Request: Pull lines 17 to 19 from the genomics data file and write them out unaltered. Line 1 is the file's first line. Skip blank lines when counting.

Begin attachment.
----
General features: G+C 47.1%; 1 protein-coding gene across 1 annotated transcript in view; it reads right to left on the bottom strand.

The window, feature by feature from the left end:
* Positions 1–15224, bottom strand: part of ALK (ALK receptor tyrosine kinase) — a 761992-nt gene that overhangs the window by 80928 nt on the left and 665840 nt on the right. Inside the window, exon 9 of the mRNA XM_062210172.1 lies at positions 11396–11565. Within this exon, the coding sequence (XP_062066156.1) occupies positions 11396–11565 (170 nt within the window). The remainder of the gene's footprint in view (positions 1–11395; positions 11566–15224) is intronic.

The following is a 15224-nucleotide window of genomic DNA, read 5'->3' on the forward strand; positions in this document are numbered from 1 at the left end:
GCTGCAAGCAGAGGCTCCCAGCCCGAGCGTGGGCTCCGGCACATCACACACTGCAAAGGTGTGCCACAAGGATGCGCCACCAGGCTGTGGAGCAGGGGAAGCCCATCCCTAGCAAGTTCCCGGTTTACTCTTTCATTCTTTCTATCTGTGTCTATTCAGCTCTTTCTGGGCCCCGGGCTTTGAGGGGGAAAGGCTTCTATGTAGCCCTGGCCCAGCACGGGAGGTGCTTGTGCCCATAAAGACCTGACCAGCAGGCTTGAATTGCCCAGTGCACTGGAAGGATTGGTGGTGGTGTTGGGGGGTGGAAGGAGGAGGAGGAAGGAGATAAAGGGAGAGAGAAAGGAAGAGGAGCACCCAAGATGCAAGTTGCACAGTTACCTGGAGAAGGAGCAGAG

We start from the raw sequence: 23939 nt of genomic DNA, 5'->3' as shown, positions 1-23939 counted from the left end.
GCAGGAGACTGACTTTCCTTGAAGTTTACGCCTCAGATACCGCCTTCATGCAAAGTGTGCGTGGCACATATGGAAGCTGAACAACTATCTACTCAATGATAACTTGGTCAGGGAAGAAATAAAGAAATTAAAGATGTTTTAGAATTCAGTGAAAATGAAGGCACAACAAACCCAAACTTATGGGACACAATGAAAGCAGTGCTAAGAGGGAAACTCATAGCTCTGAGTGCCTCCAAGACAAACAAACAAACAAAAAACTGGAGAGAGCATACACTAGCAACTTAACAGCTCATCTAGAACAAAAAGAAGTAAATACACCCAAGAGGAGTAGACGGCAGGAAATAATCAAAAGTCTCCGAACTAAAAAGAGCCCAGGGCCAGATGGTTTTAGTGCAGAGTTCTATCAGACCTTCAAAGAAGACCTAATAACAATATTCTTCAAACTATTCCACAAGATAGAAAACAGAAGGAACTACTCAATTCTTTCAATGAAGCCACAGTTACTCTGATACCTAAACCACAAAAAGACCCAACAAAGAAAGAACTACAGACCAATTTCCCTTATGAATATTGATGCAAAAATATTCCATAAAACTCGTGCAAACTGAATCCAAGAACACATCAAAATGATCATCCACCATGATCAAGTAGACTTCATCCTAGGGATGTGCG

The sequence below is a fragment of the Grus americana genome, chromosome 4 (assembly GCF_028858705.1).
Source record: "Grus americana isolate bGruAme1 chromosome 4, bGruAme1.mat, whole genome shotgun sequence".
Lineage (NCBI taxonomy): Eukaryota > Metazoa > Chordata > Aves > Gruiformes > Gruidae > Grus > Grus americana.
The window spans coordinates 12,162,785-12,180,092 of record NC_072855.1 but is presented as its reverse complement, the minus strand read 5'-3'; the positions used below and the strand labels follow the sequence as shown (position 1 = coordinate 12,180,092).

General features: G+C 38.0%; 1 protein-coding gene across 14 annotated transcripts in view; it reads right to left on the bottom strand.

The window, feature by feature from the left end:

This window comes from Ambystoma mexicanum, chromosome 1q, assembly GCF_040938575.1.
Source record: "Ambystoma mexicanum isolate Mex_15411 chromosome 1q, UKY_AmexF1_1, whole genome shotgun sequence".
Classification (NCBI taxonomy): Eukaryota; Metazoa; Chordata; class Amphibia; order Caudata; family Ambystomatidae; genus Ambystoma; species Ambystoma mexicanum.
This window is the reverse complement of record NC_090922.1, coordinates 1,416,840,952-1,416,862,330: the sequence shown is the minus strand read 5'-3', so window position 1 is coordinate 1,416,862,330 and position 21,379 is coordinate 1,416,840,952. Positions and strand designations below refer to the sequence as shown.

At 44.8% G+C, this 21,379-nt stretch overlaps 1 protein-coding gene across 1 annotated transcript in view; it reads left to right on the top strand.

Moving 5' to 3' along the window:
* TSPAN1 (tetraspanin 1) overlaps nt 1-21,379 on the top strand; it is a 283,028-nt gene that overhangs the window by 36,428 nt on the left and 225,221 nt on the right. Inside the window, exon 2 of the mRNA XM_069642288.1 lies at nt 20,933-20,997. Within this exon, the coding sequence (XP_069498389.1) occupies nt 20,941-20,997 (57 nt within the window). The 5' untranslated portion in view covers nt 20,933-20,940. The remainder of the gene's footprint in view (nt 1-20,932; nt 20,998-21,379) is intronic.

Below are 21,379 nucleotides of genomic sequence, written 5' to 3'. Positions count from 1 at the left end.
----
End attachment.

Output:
This window is the reverse complement of record NC_090922.1, coordinates 1,416,840,952-1,416,862,330: the sequence shown is the minus strand read 5'-3', so window position 1 is coordinate 1,416,862,330 and position 21,379 is coordinate 1,416,840,952. Positions and strand designations below refer to the sequence as shown.

At 44.8% G+C, this 21,379-nt stretch overlaps 1 protein-coding gene across 1 annotated transcript in view; it reads left to right on the top strand.

Moving 5' to 3' along the window: